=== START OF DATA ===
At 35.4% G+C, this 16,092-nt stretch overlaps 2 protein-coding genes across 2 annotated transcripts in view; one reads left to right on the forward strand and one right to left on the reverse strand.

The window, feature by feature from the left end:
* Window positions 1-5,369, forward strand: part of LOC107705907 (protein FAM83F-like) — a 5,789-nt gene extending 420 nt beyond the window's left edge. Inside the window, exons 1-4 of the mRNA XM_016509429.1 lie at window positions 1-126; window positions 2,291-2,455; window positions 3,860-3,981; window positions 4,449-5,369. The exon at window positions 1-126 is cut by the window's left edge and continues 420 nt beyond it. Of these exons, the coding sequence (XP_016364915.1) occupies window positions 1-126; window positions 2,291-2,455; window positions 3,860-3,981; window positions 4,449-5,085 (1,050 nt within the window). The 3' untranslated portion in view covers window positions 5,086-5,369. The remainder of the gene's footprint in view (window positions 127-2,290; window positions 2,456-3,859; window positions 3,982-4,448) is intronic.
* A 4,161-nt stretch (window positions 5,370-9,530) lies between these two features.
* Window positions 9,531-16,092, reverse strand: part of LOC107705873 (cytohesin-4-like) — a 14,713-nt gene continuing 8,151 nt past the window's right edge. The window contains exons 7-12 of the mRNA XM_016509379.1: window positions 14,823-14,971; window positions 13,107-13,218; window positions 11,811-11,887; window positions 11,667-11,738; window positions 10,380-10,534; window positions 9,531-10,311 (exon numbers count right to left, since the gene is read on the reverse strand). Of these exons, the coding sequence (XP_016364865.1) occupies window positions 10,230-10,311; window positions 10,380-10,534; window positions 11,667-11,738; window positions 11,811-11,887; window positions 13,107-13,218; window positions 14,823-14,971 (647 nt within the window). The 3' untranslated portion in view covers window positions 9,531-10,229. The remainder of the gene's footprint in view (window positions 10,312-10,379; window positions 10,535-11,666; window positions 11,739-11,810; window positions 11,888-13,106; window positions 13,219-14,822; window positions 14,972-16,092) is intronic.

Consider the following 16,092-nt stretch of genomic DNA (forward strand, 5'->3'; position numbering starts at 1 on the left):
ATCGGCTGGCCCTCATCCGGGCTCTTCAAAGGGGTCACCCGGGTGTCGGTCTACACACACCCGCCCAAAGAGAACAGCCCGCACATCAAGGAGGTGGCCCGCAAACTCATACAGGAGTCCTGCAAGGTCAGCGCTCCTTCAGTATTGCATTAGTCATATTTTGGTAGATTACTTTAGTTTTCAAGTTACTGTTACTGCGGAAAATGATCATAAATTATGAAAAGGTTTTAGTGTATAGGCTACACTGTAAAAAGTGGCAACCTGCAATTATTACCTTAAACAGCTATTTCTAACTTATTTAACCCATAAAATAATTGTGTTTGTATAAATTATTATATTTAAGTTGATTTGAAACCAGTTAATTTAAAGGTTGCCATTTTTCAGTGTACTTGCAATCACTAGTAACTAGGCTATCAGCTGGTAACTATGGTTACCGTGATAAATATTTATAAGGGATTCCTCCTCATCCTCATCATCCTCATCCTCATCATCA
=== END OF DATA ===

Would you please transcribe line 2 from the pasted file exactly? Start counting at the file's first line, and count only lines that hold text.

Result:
The window, feature by feature from the left end: